Bjorn’s Corner: Keeping airliners operational. Part 8

By Bjorn Fehrm

June 09, 2017, ©. Leeham Co: This week we continue our analysis of the operator’s maintenance plan we made last week for our tentative airline.

Our airline is using Airbus A320s as our operational airplane. For these aircraft we have completed a maintenance plan based on the aircraft OEM’s Maintenance Planning Document (MPD) as well as other regulatory requirements.

Figure 1. The first modern maintenance program was formed around the Boeing 747. Source: Wikipedia.

Maintaining our aircraft

We as the aircraft’s operator are solely responsible for keeping our aircraft airworthy. Our local Airworthiness Authority is the surveyor, assuring that our Operator’s Approved Maintenance Plan (OAMP) and our maintenance jobs are conforming to their rules.

Maintaining an airliner in a conforming way is no cheap proposition. Our mechanics and any external companies doing the jobs need certification for the jobs. It’s extremely important that all tasks are done in a correct way. An incorrectly replaced part in, for example, the flight control system, can be fatal for the aircraft.

That is why everything is done by specially trained personnel and jobs done are regularly controlled by the authorities.

Cost for maintenance

Here follow some cost examples for the different maintenance actions we described last week. Airlines calculate the cost for each job and then spread it over the aircraft’s operational block hours. Maintenance cost provisions are then accrued on a Flight Hour basis according to the calculations.

Line and Ramp check costs

Line and Ramp checks are the cheapest to perform but there will be many of them over a year. Spread over our 3,500 Flight Hours, we calculate $250 to $300 average cost per Flight Hour.

A checks

The A check costs more to perform but are only done every 600 Flight Hour or 450 Flight Cycles. We would typically do the check after 400 Flight Cycles. This means, with 2,450 flight cycles per year, we will do six A checks per aircraft and year.

The check in itself takes about 80 work-hours to perform. To this will be added nonscheduled repairs and cabin cleaning tasks. With material consumption added, we calculate $30 to $40 per Flight Hour for the A checks.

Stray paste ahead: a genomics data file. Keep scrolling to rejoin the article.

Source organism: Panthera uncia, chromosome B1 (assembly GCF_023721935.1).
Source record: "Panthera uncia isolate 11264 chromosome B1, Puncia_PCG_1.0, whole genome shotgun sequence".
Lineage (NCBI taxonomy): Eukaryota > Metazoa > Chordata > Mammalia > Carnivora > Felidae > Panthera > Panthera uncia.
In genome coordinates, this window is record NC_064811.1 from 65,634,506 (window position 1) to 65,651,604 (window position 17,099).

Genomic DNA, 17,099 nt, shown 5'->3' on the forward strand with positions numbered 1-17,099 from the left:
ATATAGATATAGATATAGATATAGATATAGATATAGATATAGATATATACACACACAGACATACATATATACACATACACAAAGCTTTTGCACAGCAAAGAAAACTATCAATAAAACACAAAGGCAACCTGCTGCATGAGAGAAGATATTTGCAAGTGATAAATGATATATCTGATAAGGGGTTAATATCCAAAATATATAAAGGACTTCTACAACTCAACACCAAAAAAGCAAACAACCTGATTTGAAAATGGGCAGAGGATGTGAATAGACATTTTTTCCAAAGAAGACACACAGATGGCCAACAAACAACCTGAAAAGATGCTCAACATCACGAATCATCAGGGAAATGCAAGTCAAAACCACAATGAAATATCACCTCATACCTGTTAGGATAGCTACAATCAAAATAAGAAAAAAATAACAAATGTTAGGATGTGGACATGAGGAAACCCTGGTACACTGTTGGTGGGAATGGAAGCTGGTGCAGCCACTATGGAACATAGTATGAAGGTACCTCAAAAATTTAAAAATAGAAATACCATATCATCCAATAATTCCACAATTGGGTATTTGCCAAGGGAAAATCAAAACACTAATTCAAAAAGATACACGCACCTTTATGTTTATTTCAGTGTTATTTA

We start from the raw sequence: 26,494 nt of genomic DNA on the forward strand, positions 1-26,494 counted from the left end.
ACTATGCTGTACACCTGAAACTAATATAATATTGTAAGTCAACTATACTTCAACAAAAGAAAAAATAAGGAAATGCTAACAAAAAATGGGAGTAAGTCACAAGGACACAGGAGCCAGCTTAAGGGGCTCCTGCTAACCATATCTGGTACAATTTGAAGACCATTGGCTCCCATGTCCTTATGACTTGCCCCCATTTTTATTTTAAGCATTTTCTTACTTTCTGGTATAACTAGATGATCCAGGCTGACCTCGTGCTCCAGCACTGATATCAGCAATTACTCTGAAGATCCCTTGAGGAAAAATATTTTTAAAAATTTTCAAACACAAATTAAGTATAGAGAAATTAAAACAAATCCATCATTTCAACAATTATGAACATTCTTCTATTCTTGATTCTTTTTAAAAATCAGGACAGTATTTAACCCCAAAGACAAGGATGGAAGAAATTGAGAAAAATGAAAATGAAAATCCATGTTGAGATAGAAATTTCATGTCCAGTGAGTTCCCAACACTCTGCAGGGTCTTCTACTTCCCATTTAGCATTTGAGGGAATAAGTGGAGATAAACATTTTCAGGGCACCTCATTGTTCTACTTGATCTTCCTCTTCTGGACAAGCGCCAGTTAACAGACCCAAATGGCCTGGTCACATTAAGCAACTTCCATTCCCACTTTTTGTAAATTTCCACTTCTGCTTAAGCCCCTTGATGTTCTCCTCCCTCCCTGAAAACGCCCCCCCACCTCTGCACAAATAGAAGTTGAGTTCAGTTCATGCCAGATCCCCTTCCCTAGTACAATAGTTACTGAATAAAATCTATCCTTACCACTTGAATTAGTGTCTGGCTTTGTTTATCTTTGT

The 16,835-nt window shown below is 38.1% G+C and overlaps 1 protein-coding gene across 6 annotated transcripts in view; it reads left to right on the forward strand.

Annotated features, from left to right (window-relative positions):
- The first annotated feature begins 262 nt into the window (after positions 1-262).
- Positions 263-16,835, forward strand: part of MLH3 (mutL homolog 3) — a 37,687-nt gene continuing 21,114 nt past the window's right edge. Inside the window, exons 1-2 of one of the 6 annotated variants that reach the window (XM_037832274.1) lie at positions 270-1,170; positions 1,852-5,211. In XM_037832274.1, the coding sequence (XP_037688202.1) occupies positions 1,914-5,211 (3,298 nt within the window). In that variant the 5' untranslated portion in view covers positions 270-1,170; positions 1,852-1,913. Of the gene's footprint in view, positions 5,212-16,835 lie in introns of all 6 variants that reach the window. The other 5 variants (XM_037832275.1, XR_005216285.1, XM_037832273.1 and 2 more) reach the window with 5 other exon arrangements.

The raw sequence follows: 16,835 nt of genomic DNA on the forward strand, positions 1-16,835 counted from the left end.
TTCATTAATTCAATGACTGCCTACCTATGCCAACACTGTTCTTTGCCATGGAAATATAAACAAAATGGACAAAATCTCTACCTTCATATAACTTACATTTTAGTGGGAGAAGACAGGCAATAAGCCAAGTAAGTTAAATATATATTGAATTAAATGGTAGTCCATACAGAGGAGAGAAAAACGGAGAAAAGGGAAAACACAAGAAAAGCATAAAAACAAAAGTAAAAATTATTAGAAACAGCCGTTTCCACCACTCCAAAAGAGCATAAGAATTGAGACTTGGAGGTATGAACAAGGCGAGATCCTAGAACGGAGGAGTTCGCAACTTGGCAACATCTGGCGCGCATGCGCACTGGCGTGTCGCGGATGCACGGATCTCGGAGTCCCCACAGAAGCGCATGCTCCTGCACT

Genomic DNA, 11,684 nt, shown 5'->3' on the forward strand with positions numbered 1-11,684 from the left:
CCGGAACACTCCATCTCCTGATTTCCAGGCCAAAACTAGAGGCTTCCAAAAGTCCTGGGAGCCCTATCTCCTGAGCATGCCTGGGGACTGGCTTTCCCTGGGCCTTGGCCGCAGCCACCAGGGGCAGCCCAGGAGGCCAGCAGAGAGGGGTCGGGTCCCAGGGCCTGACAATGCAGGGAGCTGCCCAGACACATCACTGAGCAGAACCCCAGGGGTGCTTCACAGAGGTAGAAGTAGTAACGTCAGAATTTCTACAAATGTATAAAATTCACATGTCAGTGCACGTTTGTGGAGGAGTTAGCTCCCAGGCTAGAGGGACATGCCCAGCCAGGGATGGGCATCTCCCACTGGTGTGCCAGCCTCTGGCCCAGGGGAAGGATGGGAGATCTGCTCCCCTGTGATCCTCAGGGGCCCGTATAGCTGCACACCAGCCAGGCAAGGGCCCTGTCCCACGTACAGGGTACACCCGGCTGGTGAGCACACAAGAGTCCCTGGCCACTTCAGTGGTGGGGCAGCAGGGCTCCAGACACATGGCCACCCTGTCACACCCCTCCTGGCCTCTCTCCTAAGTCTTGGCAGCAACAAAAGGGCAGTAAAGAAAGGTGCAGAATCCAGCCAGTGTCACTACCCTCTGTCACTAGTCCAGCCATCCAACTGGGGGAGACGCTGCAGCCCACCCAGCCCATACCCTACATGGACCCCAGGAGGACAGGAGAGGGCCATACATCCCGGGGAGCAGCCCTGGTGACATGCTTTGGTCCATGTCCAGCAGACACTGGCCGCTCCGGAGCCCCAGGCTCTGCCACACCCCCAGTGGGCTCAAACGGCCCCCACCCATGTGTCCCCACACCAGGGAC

Base checks

The C checks and D checks often are grouped together for cost, as the tasks from the structurally-oriented D checks (a heavy six- and 12 years check) are clustered together with the C checks, which happen around these calendar times. They are then collectively called Base checks.

To understand the Flight Hour cost, we calculate the cost all the work-hours and material consumption for each check in a complete cycle of C checks (C1 to C8) where D check tasks have been added. Then we divide with the flight hours we would have flown during this time.

To this total cost are added costs for expected Service Bulletin and Airworthiness Directive work, a provision for non-planned corrective actions as well as refurbishing costs for the aircraft’s interior and exterior.

This all accrues to us reserving $170 and $190 per Flight Hour for the C and D checks.

Heavy items

During the Ramp and Base checks several expensive subsystems like Wheels/Brakes, Landing gear, Thrust reversers or APU are treated separately costs wise.

These so called “Heavy Items” are calculated as own cost items with the engines. We will look at these costs in the next Corner and then look at the total airframe and engine maintenance costs for our airline.

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